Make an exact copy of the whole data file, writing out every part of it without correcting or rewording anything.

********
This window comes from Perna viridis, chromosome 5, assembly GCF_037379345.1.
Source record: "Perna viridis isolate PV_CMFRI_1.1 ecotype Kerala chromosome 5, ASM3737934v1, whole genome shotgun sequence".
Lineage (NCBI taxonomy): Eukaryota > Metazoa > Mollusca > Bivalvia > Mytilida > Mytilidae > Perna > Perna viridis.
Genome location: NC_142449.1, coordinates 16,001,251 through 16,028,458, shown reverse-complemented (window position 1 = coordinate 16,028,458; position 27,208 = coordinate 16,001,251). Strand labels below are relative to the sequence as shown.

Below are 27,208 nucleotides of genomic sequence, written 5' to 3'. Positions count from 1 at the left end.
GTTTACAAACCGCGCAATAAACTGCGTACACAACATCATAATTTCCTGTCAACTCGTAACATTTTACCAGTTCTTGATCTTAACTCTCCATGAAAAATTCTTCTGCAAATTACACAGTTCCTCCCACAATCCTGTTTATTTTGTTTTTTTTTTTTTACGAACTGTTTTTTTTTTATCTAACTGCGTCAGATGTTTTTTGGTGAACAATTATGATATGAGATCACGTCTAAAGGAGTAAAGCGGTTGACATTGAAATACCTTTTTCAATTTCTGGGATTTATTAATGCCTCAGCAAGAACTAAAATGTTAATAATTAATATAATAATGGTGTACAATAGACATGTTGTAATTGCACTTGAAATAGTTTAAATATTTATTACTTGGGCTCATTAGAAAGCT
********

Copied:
This window comes from Perna viridis, chromosome 5, assembly GCF_037379345.1.
Source record: "Perna viridis isolate PV_CMFRI_1.1 ecotype Kerala chromosome 5, ASM3737934v1, whole genome shotgun sequence".
Lineage (NCBI taxonomy): Eukaryota > Metazoa > Mollusca > Bivalvia > Mytilida > Mytilidae > Perna > Perna viridis.
Genome location: NC_142449.1, coordinates 16,001,251 through 16,028,458, shown reverse-complemented (window position 1 = coordinate 16,028,458; position 27,208 = coordinate 16,001,251). Strand labels below are relative to the sequence as shown.

Below are 27,208 nucleotides of genomic sequence, written 5' to 3'. Positions count from 1 at the left end.
GTTTACAAACCGCGCAATAAACTGCGTACACAACATCATAATTTCCTGTCAACTCGTAACATTTTACCAGTTCTTGATCTTAACTCTCCATGAAAAATTCTTCTGCAAATTACACAGTTCCTCCCACAATCCTGTTTATTTTGTTTTTTTTTTTTTACGAACTGTTTTTTTTTTATCTAACTGCGTCAGATGTTTTTTGGTGAACAATTATGATATGAGATCACGTCTAAAGGAGTAAAGCGGTTGACATTGAAATACCTTTTTCAATTTCTGGGATTTATTAATGCCTCAGCAAGAACTAAAATGTTAATAATTAATATAATAATGGTGTACAATAGACATGTTGTAATTGCACTTGAAATAGTTTAAATATTTATTACTTGGGCTCATTAGAAAGCT